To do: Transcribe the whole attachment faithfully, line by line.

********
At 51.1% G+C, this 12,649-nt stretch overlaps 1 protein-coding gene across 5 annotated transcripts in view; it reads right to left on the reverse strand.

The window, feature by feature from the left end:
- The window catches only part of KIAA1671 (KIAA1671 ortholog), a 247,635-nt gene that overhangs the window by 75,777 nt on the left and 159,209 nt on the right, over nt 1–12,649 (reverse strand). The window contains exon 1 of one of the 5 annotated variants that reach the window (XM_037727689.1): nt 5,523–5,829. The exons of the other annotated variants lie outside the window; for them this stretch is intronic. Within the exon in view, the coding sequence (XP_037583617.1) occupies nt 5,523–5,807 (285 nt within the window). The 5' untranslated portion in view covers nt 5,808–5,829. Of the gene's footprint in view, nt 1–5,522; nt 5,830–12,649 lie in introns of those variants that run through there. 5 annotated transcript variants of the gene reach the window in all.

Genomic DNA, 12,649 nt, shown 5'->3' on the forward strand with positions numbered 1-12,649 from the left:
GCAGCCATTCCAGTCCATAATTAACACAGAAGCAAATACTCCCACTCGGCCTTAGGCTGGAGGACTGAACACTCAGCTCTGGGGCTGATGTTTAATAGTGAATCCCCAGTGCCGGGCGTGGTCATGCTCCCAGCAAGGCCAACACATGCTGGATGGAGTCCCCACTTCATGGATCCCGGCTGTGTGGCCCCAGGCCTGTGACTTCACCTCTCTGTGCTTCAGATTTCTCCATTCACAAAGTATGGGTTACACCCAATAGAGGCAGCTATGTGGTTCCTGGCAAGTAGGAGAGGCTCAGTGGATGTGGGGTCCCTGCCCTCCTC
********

At 51.1% G+C, this 12,649-nt stretch overlaps 1 protein-coding gene across 5 annotated transcripts in view; it reads right to left on the reverse strand.

The window, feature by feature from the left end:
- The window catches only part of KIAA1671 (KIAA1671 ortholog), a 247,635-nt gene that overhangs the window by 75,777 nt on the left and 159,209 nt on the right, over nt 1–12,649 (reverse strand). The window contains exon 1 of one of the 5 annotated variants that reach the window (XM_037727689.1): nt 5,523–5,829. The exons of the other annotated variants lie outside the window; for them this stretch is intronic. Within the exon in view, the coding sequence (XP_037583617.1) occupies nt 5,523–5,807 (285 nt within the window). The 5' untranslated portion in view covers nt 5,808–5,829. Of the gene's footprint in view, nt 1–5,522; nt 5,830–12,649 lie in introns of those variants that run through there. 5 annotated transcript variants of the gene reach the window in all.

Genomic DNA, 12,649 nt, shown 5'->3' on the forward strand with positions numbered 1-12,649 from the left:
GCAGCCATTCCAGTCCATAATTAACACAGAAGCAAATACTCCCACTCGGCCTTAGGCTGGAGGACTGAACACTCAGCTCTGGGGCTGATGTTTAATAGTGAATCCCCAGTGCCGGGCGTGGTCATGCTCCCAGCAAGGCCAACACATGCTGGATGGAGTCCCCACTTCATGGATCCCGGCTGTGTGGCCCCAGGCCTGTGACTTCACCTCTCTGTGCTTCAGATTTCTCCATTCACAAAGTATGGGTTACACCCAATAGAGGCAGCTATGTGGTTCCTGGCAAGTAGGAGAGGCTCAGTGGATGTGGGGTCCCTGCCCTCCTC